• Decreases: visceral fat, LDL, blood pressure, low back pain associated with arthritis and fibromyalgia, & risk of fracture and osteoporosis

Type and Frequency of Exercise

Different forms of body movement are going to be useful for achieving different goals. For example, studies show that resistance exercise had the largest effects on depression, while yoga and other mind–body exercises were most effective for reducing anxiety.

There isn't a one size fits all approach, however I recommend that you incorporate a combination of the three forms of movement each week to reap the wide range of benefits each one can give.

A good formula is 2 days of cardio/HIIT, 2 days of resistance training, and 2 days of something restorative like yoga, mindful stretching, or walking. Aim for 20-30 min/day. You can also work with a trainer or wellness coach to customize a plan specific to your health goals/needs.

Remember that the best exercise plan is the one that you will do. Start small and build.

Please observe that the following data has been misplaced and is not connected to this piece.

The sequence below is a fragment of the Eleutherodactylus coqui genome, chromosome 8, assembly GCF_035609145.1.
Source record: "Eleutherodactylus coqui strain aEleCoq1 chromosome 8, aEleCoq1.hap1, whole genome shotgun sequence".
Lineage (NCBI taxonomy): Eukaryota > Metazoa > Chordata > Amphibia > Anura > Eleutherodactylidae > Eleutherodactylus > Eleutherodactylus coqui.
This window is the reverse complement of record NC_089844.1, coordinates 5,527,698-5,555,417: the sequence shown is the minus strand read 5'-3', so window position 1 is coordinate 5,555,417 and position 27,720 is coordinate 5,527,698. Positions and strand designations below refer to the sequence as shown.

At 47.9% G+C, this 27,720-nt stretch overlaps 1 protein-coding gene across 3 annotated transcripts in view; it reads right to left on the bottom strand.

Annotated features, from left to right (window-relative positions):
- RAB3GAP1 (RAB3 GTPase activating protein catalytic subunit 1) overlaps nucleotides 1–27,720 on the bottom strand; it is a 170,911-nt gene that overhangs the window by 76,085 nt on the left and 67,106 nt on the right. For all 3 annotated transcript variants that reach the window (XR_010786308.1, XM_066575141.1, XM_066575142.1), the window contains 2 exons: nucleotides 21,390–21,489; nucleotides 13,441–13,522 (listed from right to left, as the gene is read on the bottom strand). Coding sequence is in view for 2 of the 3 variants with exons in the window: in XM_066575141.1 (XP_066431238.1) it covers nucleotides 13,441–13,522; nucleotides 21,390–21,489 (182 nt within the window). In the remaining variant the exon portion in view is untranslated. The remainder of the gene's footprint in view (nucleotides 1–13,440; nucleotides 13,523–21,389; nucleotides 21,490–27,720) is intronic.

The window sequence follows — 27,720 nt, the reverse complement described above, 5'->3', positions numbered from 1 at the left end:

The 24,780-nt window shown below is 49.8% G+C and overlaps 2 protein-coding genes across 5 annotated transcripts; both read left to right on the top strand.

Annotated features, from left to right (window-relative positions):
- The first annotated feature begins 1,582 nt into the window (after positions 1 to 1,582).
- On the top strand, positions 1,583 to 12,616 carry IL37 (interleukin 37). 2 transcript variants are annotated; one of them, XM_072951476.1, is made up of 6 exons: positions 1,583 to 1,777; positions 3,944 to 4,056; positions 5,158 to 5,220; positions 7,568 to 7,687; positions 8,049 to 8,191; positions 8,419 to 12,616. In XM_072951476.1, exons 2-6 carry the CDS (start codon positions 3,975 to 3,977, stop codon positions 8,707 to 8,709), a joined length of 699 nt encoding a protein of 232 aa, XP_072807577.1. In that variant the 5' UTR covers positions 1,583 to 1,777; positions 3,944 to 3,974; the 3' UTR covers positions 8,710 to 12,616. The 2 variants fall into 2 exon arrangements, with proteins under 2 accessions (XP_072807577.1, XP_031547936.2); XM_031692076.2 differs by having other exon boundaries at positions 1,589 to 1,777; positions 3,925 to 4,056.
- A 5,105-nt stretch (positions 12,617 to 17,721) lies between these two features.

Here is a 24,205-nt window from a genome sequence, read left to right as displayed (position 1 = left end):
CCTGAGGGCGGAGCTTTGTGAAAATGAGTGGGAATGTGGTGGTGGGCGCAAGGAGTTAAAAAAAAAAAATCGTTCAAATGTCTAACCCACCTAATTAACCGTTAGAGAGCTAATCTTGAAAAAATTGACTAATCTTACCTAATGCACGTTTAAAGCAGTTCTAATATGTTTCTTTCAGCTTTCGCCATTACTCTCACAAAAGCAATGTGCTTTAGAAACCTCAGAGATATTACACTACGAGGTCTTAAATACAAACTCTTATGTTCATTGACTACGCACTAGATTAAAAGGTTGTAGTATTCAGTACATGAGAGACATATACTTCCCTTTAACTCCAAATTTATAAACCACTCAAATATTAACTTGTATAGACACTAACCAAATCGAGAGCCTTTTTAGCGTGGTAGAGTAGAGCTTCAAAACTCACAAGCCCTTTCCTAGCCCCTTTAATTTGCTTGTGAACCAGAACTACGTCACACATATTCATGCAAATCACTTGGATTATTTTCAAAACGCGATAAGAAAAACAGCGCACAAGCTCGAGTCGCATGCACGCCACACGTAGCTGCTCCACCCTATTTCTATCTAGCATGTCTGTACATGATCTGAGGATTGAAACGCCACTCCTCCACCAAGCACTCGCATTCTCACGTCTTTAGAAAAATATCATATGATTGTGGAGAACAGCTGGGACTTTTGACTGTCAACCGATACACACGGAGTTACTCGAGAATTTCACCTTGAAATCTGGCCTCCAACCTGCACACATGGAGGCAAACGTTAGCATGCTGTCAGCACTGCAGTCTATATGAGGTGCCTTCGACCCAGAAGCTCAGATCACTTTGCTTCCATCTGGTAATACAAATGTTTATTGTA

Knowledge is one thing, find the motivation and time to implement body is another. How do we get into a rhythm of exercise or get to the point where our bodies crave movement when we miss a few days? I came up with 10 mindset shifts to get you started when approaching exercise.

10 tips to improve daily body movement:

  1. Set Realistic Goals: Start by setting achievable goals that align with your current fitness level and schedule. Gradually increase intensity and duration over time to avoid burnout or injury.

2. Find Activities You Enjoy: Engage in physical activities that you genuinely enjoy, whether it's dancing, hiking, swimming, or playing a sport. When you enjoy what you're doing, it's easier to stay consistent and make exercise a habit.

3. Prioritize Consistency: Consistency is key when it comes to reaping the benefits of regular exercise. Aim for daily movement, even if it's just a short walk or stretching session. Consistency builds momentum and helps your body adapt to the positive changes.